Wednesday, April 27, 2011

Spent grain bread, I will defeat you.

I've been on this mission to bake glorious bread out of all the spent grain created in the kitchen. Austin has really been picking up the pace on the brewing so it's a rather large amount and if I'm ever going to acheive my dream of beer cheese soup in a spent grain sourdough bread bowl I need to practice.

I was a bread baking machine as a child. I could bake anything and generally had really good results.

At least that's how I remember it. Maybe other people were just being nice because I was a little kid and I didn't know any better, but I think they would have brought it up at some point in the last 20 years.

Somehow I've lost my ability to bake since I moved back to Kansas which really irks me. I'd come to rely on my ability to make anything well on the first try and that hasn't really been happening.

At all.

I even burnt my own birthday tarte tatin. It was very sad for everyone involved.

My first go at the spent grain bread was pretty good, but the recipe claimed it made three loaves. I made it into three, but they weren't the three big beautiful loaves I'd hoped for. When baked in my seriously large loaf pans they were smallish and the slices was rectangular instead of roughly square.

No good, but easily fixable. I'd just put that same recipe in two pans instead of three.

The next week I attempted spent grain hamburger buns. The grain we have was obviously wetter than assumed in the recipe; I'd had to add quite a bit of flour to the dough the week before so I decided to ditch the milk entirely.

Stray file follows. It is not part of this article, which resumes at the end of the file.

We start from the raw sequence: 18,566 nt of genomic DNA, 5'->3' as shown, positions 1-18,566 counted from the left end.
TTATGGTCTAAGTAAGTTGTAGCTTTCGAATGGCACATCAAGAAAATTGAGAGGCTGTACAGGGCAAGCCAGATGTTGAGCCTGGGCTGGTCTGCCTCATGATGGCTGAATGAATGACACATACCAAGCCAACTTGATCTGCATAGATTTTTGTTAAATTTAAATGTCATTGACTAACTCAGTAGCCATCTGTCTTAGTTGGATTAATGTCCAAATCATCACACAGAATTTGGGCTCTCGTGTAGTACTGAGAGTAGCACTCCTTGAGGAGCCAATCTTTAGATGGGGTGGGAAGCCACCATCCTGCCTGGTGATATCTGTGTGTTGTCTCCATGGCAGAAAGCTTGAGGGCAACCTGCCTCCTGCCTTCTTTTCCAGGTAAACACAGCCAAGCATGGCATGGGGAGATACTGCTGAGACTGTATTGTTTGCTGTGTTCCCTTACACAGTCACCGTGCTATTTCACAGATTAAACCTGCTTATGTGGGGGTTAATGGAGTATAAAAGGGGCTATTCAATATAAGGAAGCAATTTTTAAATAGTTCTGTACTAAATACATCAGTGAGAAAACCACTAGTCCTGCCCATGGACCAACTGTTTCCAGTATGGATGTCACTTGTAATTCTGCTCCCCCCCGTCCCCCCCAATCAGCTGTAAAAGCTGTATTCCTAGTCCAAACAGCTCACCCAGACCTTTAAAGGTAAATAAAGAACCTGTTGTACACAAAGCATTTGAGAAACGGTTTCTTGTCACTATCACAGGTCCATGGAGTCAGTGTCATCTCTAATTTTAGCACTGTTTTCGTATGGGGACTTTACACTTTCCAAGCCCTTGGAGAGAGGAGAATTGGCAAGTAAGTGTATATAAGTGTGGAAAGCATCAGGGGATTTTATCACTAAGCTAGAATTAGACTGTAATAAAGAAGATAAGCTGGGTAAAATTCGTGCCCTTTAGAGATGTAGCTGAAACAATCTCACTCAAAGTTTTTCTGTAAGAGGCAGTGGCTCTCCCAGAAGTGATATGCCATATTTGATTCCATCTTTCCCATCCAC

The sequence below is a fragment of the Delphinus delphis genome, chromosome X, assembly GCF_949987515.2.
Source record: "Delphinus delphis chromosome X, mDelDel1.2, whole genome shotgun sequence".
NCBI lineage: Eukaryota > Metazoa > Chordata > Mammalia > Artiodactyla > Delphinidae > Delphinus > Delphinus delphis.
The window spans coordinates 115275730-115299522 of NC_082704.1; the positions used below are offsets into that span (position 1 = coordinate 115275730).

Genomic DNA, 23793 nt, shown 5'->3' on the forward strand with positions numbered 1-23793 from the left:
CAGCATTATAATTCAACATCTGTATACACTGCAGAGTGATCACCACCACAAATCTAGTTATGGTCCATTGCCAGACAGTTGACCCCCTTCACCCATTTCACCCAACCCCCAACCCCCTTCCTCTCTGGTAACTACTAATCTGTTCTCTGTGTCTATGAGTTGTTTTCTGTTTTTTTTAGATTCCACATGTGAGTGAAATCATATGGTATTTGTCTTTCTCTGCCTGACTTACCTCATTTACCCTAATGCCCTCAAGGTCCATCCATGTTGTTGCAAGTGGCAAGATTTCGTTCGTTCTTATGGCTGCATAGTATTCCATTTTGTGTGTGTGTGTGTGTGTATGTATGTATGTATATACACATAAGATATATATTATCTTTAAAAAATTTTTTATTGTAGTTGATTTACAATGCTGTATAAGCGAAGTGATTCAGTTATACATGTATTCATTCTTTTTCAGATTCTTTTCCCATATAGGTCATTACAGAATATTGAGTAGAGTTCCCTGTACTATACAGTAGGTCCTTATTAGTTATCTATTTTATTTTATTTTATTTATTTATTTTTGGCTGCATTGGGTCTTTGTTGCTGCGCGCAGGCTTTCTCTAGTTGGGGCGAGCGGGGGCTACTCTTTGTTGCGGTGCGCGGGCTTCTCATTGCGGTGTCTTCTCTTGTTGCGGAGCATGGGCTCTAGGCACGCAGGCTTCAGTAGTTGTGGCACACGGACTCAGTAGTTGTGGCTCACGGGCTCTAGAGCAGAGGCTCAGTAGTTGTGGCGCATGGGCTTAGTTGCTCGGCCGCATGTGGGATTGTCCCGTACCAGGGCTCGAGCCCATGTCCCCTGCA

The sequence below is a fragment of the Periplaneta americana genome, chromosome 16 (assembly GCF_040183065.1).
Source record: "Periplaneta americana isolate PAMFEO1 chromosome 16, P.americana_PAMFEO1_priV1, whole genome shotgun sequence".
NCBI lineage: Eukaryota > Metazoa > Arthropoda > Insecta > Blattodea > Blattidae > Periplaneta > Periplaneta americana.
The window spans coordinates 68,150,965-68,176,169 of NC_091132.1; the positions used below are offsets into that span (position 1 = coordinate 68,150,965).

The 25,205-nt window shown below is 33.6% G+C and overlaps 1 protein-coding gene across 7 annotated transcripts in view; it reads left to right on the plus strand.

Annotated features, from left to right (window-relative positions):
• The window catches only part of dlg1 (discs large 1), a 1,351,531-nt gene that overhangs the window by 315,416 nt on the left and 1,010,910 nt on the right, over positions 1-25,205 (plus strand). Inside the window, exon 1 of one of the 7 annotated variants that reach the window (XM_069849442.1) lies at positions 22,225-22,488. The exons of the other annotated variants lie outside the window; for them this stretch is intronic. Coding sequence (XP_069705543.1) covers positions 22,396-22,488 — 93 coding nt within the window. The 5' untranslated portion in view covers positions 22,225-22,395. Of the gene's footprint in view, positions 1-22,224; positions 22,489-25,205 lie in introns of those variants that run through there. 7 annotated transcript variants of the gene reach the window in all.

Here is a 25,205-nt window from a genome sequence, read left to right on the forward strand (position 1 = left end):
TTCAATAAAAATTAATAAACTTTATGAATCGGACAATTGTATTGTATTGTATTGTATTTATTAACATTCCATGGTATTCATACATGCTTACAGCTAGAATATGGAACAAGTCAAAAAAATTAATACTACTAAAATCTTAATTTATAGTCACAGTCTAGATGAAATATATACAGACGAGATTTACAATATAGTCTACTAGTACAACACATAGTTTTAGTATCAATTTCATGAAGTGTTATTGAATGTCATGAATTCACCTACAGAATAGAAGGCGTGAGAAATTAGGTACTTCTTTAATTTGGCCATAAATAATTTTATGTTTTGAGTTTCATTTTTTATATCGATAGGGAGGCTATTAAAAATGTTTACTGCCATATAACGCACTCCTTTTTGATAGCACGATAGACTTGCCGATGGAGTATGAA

That's not a great idea.

You also should make sure the spent grain isn't practically frozen cold. It doesn't raise well and we basically had a collection of spent grain weights. They were pretty tasty though. Just exceptionally filling.

Sunday I made another attempt at loaves. I didn't get the grains warm enough and the dough took forever to rise. I ended up putting it in the microwave for 30 seconds several times and it eventually made some headway. I got impatient waiting for the loaves to rise, put them in the refrigerator, and went to bed.

I took them out Monday after work and let them warm up. I didn't wait long enough. They looked like they'd about doubled and would be perfect after baking. They were still cold in the middle, or at least that's what I assume based on the fact that they sank and were all doughy in the centers.

Lets hope my results improve.

Ever freaking onward.

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